Supplement dangers exaggerated

  • 15 Oct 2015
  • Reading time 3 mins
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A report out today in the New England Journal of Medicine and reported in The Independent shows nothing to be concerned about but press reports implying dangers of nutritional supplements that don’t exist if you actually read the study.

This was a ten year study of 23,000 reported adverse events to supplements, in other words 2,300 per annum in a population of 319 million, where maybe half take supplements. That means that, overall, one in 70,000 supplement takers has a reaction. In context, your annual chances of being killed in a road traffic accident are three times higher than this. But these weren’t for the large part, dietary or nutritional supplements.

The vast majority of adverse events were to weight loss, energy and sexual enhancement supplements. The most commonly reported symptoms were ‘palpitations, chest pain, or tachycardia’. We are talking about ‘natural’ stimulants which are neither allowed in the UK, nor would I ever recommend them. Too much caffeine, which many of these products contain, would do exactly the same thing.

A small number of adverse effects were recorded in relation to nutritional supplements. These reactions were:

  • ‘mild-to-moderate allergic reactions’ to micro-nutrients(excluding iron, calcium and potassium). These accounted for 40% of adverse events to nutritional supplements. Now, any supplement can contain things a person could be allergic to such as wheat, milk, yeast, fish (oil). Good supplements exclude these, except for fish oil capsules. If you are allergic do check the label carefully.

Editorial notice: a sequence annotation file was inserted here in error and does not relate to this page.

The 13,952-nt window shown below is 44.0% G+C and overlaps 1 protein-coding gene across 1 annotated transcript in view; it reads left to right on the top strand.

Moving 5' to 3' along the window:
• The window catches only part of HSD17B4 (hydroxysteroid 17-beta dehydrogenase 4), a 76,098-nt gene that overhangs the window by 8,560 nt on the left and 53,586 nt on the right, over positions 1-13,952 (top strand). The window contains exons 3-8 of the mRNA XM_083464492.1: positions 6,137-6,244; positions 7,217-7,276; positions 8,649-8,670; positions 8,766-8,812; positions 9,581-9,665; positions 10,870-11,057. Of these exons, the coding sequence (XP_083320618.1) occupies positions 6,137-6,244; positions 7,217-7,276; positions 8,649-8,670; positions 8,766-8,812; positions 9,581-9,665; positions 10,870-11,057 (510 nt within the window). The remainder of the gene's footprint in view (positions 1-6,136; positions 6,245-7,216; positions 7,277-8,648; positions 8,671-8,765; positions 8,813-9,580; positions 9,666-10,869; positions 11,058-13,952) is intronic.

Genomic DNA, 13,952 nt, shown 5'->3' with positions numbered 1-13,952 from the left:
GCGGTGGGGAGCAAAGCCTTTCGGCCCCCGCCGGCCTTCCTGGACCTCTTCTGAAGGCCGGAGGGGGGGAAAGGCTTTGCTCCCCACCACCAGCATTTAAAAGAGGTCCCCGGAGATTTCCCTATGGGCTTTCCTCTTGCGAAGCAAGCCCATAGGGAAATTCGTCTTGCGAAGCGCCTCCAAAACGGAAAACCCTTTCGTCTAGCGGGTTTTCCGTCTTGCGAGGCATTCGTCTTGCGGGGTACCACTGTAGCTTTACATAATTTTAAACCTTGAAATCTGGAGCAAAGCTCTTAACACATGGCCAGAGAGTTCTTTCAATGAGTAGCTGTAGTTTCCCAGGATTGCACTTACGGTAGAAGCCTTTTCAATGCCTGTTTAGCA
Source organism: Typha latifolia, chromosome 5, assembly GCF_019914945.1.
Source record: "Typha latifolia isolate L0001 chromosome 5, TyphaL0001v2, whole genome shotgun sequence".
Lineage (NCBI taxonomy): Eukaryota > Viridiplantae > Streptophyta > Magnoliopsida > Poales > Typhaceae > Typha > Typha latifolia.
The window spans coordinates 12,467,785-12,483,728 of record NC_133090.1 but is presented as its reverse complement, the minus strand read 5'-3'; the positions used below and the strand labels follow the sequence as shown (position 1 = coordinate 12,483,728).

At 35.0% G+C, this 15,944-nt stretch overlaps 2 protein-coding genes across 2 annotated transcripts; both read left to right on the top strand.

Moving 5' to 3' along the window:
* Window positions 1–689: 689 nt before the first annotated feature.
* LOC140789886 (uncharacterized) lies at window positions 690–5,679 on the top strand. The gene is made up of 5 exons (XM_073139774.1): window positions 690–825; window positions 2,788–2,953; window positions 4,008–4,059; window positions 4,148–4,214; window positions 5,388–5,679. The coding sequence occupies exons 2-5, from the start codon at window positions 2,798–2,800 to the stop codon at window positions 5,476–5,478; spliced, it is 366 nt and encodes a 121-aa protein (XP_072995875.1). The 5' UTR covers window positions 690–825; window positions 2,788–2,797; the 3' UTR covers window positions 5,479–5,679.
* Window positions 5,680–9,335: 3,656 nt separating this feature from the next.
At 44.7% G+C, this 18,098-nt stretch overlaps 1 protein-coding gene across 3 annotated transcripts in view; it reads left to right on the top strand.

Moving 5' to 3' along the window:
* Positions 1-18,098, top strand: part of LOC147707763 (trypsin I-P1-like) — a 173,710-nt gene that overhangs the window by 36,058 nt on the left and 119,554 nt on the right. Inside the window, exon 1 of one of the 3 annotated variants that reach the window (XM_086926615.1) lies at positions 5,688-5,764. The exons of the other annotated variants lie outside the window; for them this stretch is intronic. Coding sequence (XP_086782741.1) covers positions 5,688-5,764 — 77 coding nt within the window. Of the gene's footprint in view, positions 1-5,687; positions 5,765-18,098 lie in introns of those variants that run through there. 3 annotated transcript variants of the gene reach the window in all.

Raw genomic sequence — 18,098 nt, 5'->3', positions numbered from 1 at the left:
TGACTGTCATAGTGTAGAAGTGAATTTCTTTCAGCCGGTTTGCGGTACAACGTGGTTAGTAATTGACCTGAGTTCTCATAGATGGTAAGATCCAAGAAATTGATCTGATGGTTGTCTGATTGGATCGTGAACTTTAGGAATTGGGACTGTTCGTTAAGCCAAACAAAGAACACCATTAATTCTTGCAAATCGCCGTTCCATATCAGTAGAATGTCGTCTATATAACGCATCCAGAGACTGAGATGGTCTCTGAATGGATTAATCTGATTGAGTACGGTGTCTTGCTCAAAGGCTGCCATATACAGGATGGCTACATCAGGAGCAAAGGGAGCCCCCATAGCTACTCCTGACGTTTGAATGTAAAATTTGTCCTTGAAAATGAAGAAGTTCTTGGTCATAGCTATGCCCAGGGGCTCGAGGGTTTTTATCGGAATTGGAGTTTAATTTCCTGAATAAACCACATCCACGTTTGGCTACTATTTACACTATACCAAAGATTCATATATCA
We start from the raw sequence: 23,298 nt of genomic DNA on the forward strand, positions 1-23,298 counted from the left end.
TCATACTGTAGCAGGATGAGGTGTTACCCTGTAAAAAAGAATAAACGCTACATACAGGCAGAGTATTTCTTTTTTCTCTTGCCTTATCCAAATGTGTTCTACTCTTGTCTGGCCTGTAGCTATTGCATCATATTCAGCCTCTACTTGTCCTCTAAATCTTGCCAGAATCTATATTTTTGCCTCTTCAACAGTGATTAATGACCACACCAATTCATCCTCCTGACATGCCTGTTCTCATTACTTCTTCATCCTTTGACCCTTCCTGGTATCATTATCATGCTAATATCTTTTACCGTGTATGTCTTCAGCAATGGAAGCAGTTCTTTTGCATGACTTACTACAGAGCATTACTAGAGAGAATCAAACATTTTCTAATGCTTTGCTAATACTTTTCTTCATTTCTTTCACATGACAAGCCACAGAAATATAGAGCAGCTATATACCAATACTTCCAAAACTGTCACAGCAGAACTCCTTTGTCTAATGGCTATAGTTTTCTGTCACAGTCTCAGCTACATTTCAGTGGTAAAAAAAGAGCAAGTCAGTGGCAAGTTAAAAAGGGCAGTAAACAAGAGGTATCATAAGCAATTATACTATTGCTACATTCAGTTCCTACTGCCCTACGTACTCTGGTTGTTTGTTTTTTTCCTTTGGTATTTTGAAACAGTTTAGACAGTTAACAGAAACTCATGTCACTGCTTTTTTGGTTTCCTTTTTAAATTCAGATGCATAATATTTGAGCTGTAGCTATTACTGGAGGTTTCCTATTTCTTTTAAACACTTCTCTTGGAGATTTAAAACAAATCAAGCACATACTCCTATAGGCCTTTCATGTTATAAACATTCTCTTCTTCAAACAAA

• swallowing problems accounted for 41% of adverse events. The most common implicated were calcium supplements which tend to be large and, in my opinion, unnecessary.
  • abdominal symptoms associated with iron and potassium supplements. There is no need to supplement potassium. There’s more than enough in food.

So, there is nothing at all serious by nature here. Meanwhile, the American Association of Poison Control has issued its 30th annual report. Yet again, not one single death from a supplement – for 30 years! The same is true in the UK.

Actually it was claimed that one person might have died from vitamin supplements in the year 2012, according to AAPCC's interpretation of information collected by the U.S. National Poison Data System. That single alleged "death" was supposedly due to "Other B-Vitamins." Since the AAPCC report specifically indicates no deaths from niacin (B-3) or pyridoxine (B-6), that leaves folic acid, thiamine (B-1), riboflavin (B-2), biotin, pantothenic acid, and cobalamin (B-12) as the remaining B-vitamins that could be implicated. However, the safety record of these vitamins is extraordinarily good; no fatalities have ever been confirmed for any of them. So this case remains a mystery. I cannot see how any of these vitamins would harm anyone let along kill them.

Since this study was in the US we have to compare this to the estimated over 100,000 deaths from adverse drug reactions, and millions of adverse reactions every year.

The overall verdict: Nutritional supplements remain remarkably safe. If you’re allergic to something check it’s not in the supplement you take. Don’t supplement calcium or potassium on its own. Potassium is unnecessary and calcium, without vitamin D, is close to useless. Don’t take too much iron, more than 20mg – although doctors prescribe four times this. It is unnecessary. Don’t swallow pills you cannot swallow.

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